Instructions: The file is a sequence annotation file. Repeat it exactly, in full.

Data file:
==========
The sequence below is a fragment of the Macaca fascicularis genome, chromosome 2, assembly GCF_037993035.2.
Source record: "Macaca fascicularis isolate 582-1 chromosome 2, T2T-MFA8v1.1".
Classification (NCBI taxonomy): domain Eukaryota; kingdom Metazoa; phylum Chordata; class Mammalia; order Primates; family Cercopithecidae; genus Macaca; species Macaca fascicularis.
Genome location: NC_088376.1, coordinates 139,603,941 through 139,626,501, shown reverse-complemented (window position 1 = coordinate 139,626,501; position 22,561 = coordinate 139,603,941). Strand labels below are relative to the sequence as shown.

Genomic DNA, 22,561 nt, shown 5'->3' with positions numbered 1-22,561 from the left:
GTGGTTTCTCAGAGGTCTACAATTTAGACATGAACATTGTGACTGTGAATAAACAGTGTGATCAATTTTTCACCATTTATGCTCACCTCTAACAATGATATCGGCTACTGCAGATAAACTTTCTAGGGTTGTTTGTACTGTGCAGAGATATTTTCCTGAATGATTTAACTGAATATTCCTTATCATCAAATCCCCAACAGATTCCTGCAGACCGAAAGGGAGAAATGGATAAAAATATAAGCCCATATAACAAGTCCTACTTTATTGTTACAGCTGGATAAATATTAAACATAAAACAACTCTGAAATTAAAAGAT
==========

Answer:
The sequence below is a fragment of the Macaca fascicularis genome, chromosome 2, assembly GCF_037993035.2.
Source record: "Macaca fascicularis isolate 582-1 chromosome 2, T2T-MFA8v1.1".
Classification (NCBI taxonomy): domain Eukaryota; kingdom Metazoa; phylum Chordata; class Mammalia; order Primates; family Cercopithecidae; genus Macaca; species Macaca fascicularis.
Genome location: NC_088376.1, coordinates 139,603,941 through 139,626,501, shown reverse-complemented (window position 1 = coordinate 139,626,501; position 22,561 = coordinate 139,603,941). Strand labels below are relative to the sequence as shown.

Genomic DNA, 22,561 nt, shown 5'->3' with positions numbered 1-22,561 from the left:
GTGGTTTCTCAGAGGTCTACAATTTAGACATGAACATTGTGACTGTGAATAAACAGTGTGATCAATTTTTCACCATTTATGCTCACCTCTAACAATGATATCGGCTACTGCAGATAAACTTTCTAGGGTTGTTTGTACTGTGCAGAGATATTTTCCTGAATGATTTAACTGAATATTCCTTATCATCAAATCCCCAACAGATTCCTGCAGACCGAAAGGGAGAAATGGATAAAAATATAAGCCCATATAACAAGTCCTACTTTATTGTTACAGCTGGATAAATATTAAACATAAAACAACTCTGAAATTAAAAGAT